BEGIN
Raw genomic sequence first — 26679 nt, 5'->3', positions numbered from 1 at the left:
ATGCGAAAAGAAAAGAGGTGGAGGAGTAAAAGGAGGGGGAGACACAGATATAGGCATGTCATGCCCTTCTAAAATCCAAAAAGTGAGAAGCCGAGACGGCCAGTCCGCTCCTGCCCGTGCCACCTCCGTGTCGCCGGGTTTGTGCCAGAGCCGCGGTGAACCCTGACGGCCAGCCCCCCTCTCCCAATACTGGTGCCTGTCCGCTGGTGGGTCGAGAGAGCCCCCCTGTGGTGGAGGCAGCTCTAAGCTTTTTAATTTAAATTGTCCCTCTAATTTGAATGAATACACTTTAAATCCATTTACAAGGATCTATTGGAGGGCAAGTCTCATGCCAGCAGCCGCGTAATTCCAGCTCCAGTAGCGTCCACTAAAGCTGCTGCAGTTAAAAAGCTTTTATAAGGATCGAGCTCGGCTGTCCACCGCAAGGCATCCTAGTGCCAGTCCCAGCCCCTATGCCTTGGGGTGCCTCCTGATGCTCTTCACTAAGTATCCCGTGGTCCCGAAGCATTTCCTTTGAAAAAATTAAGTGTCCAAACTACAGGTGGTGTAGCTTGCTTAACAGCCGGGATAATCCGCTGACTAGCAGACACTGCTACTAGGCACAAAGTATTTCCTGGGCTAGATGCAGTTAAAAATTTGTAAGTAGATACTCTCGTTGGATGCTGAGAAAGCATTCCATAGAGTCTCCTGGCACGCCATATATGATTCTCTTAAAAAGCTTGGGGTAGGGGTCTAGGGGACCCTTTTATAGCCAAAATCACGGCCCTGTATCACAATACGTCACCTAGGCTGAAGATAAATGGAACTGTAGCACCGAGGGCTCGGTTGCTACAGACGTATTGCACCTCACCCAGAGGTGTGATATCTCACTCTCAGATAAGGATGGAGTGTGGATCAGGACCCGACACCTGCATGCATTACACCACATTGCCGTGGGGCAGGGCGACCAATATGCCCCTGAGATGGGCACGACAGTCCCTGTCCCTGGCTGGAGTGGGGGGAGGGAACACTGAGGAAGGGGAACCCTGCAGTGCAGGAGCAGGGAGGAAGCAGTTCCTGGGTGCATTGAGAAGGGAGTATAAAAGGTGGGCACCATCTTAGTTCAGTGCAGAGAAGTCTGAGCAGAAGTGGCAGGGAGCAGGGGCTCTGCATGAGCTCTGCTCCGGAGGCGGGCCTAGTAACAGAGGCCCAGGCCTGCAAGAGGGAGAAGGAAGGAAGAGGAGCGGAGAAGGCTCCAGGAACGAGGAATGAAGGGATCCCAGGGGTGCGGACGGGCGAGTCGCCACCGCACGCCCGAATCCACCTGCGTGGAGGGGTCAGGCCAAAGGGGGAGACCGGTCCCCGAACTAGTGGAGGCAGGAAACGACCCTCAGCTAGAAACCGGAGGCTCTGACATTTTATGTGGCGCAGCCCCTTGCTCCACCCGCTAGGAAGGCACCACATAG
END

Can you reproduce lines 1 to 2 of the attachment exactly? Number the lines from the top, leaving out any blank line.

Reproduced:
Raw genomic sequence first — 26679 nt, 5'->3', positions numbered from 1 at the left:
ATGCGAAAAGAAAAGAGGTGGAGGAGTAAAAGGAGGGGGAGACACAGATATAGGCATGTCATGCCCTTCTAAAATCCAAAAAGTGAGAAGCCGAGACGGCCAGTCCGCTCCTGCCCGTGCCACCTCCGTGTCGCCGGGTTTGTGCCAGAGCCGCGGTGAACCCTGACGGCCAGCCCCCCTCTCCCAATACTGGTGCCTGTCCGCTGGTGGGTCGAGAGAGCCCCCCTGTGGTGGAGGCAGCTCTAAGCTTTTTAATTTAAATTGTCCCTCTAATTTGAATGAATACACTTTAAATCCATTTACAAGGATCTATTGGAGGGCAAGTCTCATGCCAGCAGCCGCGTAATTCCAGCTCCAGTAGCGTCCACTAAAGCTGCTGCAGTTAAAAAGCTTTTATAAGGATCGAGCTCGGCTGTCCACCGCAAGGCATCCTAGTGCCAGTCCCAGCCCCTATGCCTTGGGGTGCCTCCTGATGCTCTTCACTAAGTATCCCGTGGTCCCGAAGCATTTCCTTTGAAAAAATTAAGTGTCCAAACTACAGGTGGTGTAGCTTGCTTAACAGCCGGGATAATCCGCTGACTAGCAGACACTGCTACTAGGCACAAAGTATTTCCTGGGCTAGATGCAGTTAAAAATTTGTAAGTAGATACTCTCGTTGGATGCTGAGAAAGCATTCCATAGAGTCTCCTGGCACGCCATATATGATTCTCTTAAAAAGCTTGGGGTAGGGGTCTAGGGGACCCTTTTATAGCCAAAATCACGGCCCTGTATCACAATACGTCACCTAGGCTGAAGATAAATGGAACTGTAGCACCGAGGGCTCGGTTGCTACAGACGTATTGCACCTCACCCAGAGGTGTGATATCTCACTCTCAGATAAGGATGGAGTGTGGATCAGGACCCGACACCTGCATGCATTACACCACATTGCCGTGGGGCAGGGCGACCAATATGCCCCTGAGATGGGCACGACAGTCCCTGTCCCTGGCTGGAGTGGGGGGAGGGAACACTGAGGAAGGGGAACCCTGCAGTGCAGGAGCAGGGAGGAAGCAGTTCCTGGGTGCATTGAGAAGGGAGTATAAAAGGTGGGCACCATCTTAGTTCAGTGCAGAGAAGTCTGAGCAGAAGTGGCAGGGAGCAGGGGCTCTGCATGAGCTCTGCTCCGGAGGCGGGCCTAGTAACAGAGGCCCAGGCCTGCAAGAGGGAGAAGGAAGGAAGAGGAGCGGAGAAGGCTCCAGGAACGAGGAATGAAGGGATCCCAGGGGTGCGGACGGGCGAGTCGCCACCGCACGCCCGAATCCACCTGCGTGGAGGGGTCAGGCCAAAGGGGGAGACCGGTCCCCGAACTAGTGGAGGCAGGAAACGACCCTCAGCTAGAAACCGGAGGCTCTGACATTTTATGTGGCGCAGCCCCTTGCTCCACCCGCTAGGAAGGCACCACATAG